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Assuming the values Sequel Pro returns are accurate, on an empty stream table that insert takes less time (a total of 7seconds vs 12seconds) but on a filled table it takes longer (12seconds vs 8 seconds). I haven't had time to experiment with adding indexes - I would imagine it might improve; I'll report back later. Also: any ideas on how to limit it to filling it with only 1 hundred items :D? –  phillmv Mar 13 '10 at 23:57
    
@hiffy: Try adding LIMIT 100 to the end of the query. Could the METADATA and STREAM entry_id columns allow null values? –  OMG Ponies Mar 14 '10 at 0:13
    
@OMG, adding LIMIT 100 will add a different hundred entries everytime it's executed until the unread entries are exhausted; I wanted it to insert one hundred at most everytime it's executed — a kind of 'replenishing' of the stream table. 30 entries have been read? This time around insert the top 30 that match. As to the schema, entry_ids can never be null, if that is what you asking. –  phillmv Mar 14 '10 at 0:23
    
@hiffy: Use and ORDER BY clause to ensure consistency. –  OMG Ponies Mar 14 '10 at 0:34
    
@OMG No dice. I added an ORDER BY e.published DESC LIMIT 100 to the very end, and it keeps inserting a fresh one hundred entries (instead of the desired behaviour of 0 rows being affected, since no new rows were read). Am I misunderstanding something? It seems to be the only place I can syntactically place that restriction in the query. (Thanks so much for your help so far! I'd upvote you if I had the reputation). –  phillmv Mar 14 '10 at 0:45

The query (takes about 9 seconds on 3600 items with no indexes):

Then I would try to start off with some indexes...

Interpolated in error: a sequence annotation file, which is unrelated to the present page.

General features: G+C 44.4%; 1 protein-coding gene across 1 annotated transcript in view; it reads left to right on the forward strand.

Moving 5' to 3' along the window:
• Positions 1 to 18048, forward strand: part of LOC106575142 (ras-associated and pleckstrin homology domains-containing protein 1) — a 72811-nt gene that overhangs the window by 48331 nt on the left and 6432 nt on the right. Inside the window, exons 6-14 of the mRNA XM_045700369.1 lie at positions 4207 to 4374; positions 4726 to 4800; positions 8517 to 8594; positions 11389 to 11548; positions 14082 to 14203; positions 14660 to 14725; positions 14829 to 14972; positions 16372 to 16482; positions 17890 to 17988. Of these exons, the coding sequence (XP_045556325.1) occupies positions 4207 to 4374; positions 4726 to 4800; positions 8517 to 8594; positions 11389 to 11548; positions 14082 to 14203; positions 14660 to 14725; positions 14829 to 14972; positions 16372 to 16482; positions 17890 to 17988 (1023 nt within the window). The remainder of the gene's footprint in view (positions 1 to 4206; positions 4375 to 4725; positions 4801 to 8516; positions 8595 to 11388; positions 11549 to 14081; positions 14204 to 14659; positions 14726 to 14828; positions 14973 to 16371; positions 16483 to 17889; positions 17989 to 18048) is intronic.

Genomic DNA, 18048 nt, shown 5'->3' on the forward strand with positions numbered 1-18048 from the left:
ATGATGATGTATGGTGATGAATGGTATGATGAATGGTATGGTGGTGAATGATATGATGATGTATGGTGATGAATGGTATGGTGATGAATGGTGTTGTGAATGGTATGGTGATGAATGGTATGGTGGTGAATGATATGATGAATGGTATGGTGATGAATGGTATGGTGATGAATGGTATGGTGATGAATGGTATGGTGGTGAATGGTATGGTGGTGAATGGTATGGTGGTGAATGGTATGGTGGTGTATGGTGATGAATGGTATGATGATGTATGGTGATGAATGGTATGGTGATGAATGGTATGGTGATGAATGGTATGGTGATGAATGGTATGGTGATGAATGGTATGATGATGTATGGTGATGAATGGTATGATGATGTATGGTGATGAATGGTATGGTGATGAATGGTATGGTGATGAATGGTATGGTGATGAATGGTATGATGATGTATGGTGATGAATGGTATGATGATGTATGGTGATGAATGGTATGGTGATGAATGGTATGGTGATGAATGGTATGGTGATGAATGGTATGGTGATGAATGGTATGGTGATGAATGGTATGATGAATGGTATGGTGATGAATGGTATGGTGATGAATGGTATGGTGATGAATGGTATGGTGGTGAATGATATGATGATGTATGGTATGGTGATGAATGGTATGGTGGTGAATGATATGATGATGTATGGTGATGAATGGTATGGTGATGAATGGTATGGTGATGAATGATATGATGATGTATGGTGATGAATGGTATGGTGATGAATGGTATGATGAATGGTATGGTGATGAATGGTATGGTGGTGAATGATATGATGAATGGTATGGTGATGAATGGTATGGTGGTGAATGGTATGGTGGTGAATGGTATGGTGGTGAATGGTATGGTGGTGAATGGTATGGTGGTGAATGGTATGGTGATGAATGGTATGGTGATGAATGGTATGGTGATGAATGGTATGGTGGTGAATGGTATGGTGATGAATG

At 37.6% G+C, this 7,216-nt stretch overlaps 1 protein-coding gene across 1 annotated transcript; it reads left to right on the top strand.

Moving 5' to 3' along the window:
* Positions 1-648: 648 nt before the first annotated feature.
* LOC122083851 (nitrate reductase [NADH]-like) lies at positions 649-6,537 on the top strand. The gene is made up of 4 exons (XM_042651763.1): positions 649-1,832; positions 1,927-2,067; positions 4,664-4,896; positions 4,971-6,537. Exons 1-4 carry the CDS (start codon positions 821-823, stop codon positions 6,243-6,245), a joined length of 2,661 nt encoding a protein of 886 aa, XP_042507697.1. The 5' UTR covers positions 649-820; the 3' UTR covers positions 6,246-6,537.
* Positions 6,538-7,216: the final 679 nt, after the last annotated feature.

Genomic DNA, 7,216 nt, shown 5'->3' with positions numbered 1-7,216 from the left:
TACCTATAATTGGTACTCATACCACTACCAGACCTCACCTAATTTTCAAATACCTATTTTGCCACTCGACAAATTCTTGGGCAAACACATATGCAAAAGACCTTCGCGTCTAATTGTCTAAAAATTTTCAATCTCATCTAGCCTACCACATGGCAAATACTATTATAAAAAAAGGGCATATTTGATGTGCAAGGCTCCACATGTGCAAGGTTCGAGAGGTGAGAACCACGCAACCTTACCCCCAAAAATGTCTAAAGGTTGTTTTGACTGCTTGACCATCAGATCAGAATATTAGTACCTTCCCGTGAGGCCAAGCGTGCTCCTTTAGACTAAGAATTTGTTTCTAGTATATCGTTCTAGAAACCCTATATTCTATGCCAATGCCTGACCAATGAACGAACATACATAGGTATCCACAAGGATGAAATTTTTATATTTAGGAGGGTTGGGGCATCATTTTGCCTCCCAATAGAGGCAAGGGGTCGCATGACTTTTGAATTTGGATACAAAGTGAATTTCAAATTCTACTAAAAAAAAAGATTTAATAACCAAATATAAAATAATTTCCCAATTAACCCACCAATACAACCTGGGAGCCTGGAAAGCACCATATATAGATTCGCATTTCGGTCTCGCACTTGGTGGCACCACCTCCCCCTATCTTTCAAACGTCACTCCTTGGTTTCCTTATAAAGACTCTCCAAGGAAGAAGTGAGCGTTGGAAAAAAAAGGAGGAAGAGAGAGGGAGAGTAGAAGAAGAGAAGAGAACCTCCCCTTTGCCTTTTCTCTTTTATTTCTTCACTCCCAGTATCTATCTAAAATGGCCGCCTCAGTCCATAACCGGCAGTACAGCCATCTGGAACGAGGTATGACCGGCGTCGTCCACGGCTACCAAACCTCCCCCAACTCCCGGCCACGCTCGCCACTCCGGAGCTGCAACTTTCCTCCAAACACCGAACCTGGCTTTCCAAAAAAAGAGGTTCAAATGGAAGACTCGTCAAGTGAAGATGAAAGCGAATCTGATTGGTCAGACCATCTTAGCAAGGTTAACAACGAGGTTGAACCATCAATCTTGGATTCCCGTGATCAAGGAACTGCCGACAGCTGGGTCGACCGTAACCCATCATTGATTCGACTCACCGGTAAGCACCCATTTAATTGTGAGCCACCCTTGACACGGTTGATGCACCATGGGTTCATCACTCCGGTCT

OR LEFT JOIN NULL (And Indexes)

SELECT *
FROM TABLEA A LEFT JOIN
    TABLEB B ON A.ID = B. ID
WHERE B.ID IS NULL
share|improve this answer
    
Oh, of course, but I still want to restrict the table membership to a hundred per user (assuming that's a good idea at all), and while my SQL is rusty it feels like the query is very inefficient to begin with. –  phillmv Mar 13 '10 at 23:40
    
Yes. Sub selects NOT IN can be replaced with left joins is null. Also MySql LIMIT and MSSQL TOP restricts returned number of rows. –  Adriaan Stander Mar 13 '10 at 23:42
    
LEFT JOIN/IS NULL is only faster on MySQL. It's not as efficient as NOT IN or NOT EXISTS on SQL Server, and all three are equivalent on Oracle & Postgres. –  OMG Ponies Mar 13 '10 at 23:44
    
Not in is slower, but not exists can be as fast if used with an outside ref. –  Adriaan Stander Mar 13 '10 at 23:51

One way to optimize the select is to replace the subqueries with joins.

Something like:

select entries.id, subscriptions_users.user_id
from entries 
inner join subscriptions_users on subscriptions_users.subscription_id = entries.subscription_id 
left join metadata  md on (user_id,entry_id)
left join stream  str on (user_id, entry_id) 
where subscriptions_users.user_id = 1 and where md.user_id is null and str.user_id is null;

You would have to make sure that the join conditions for the left join are correct. I am not sure what your exact schema is, so I can't.

Also, adding indexes would also help.